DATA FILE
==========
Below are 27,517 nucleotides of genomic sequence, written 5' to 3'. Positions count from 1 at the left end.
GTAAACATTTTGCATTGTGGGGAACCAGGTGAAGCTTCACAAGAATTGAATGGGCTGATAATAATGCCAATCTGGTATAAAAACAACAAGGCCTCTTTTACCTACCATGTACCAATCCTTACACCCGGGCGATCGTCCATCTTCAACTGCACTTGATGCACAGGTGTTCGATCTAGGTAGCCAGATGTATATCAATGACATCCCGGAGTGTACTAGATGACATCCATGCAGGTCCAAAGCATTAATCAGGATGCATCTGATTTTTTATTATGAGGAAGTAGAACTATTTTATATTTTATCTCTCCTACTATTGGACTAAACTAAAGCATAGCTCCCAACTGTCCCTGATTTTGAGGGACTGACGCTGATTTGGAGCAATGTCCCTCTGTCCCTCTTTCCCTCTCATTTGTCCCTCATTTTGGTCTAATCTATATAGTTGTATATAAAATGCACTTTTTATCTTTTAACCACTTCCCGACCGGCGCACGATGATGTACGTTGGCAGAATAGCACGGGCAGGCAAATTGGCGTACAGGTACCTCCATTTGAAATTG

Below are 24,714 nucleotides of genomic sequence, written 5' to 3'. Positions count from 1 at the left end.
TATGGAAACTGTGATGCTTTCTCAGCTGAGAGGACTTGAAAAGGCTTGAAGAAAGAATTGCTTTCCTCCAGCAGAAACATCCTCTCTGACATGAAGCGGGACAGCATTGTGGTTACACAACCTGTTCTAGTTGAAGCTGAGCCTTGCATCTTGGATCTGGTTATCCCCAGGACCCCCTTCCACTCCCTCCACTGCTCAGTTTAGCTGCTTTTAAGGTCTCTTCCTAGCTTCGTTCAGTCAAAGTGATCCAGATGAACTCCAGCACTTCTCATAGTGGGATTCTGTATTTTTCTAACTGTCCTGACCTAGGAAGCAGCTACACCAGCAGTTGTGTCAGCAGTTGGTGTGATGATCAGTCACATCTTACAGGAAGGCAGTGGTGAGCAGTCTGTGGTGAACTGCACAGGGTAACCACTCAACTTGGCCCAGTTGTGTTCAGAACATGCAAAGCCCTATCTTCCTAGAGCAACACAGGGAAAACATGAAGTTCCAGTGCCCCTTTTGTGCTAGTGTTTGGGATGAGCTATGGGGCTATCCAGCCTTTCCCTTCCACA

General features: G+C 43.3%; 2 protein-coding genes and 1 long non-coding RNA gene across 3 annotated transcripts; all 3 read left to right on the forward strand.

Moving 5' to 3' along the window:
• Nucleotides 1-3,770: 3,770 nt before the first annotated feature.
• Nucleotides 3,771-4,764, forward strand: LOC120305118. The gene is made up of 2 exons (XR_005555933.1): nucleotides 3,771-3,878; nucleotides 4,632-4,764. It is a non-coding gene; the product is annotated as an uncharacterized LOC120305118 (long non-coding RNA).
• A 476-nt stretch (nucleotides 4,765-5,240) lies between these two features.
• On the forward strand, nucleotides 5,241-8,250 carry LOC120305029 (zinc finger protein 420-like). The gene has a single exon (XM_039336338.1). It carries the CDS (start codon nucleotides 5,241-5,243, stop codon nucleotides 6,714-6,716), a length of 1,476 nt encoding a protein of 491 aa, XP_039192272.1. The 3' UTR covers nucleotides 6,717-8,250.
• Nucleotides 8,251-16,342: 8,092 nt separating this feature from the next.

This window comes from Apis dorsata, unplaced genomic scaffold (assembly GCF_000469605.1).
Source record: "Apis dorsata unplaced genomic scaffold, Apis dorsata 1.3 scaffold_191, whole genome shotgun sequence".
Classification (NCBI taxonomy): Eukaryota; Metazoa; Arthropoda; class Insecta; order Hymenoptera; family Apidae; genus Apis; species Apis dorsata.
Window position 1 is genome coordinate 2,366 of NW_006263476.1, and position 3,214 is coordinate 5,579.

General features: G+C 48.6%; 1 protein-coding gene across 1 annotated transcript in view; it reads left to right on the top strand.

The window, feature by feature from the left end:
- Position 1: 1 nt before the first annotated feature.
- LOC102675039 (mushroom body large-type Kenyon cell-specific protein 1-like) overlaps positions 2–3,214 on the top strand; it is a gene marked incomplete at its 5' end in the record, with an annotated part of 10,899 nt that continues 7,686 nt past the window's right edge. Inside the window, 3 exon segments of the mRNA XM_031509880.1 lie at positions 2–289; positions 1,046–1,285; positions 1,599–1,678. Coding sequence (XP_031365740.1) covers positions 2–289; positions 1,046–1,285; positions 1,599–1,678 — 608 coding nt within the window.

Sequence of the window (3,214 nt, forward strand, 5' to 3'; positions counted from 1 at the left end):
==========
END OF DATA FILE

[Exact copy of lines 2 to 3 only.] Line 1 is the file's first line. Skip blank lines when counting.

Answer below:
GTAAACATTTTGCATTGTGGGGAACCAGGTGAAGCTTCACAAGAATTGAATGGGCTGATAATAATGCCAATCTGGTATAAAAACAACAAGGCCTCTTTTACCTACCATGTACCAATCCTTACACCCGGGCGATCGTCCATCTTCAACTGCACTTGATGCACAGGTGTTCGATCTAGGTAGCCAGATGTATATCAATGACATCCCGGAGTGTACTAGATGACATCCATGCAGGTCCAAAGCATTAATCAGGATGCATCTGATTTTTTATTATGAGGAAGTAGAACTATTTTATATTTTATCTCTCCTACTATTGGACTAAACTAAAGCATAGCTCCCAACTGTCCCTGATTTTGAGGGACTGACGCTGATTTGGAGCAATGTCCCTCTGTCCCTCTTTCCCTCTCATTTGTCCCTCATTTTGGTCTAATCTATATAGTTGTATATAAAATGCACTTTTTATCTTTTAACCACTTCCCGACCGGCGCACGATGATGTACGTTGGCAGAATAGCACGGGCAGGCAAATTGGCGTACAGGTACCTCCATTTGAAATTG

Below are 24,714 nucleotides of genomic sequence, written 5' to 3'. Positions count from 1 at the left end.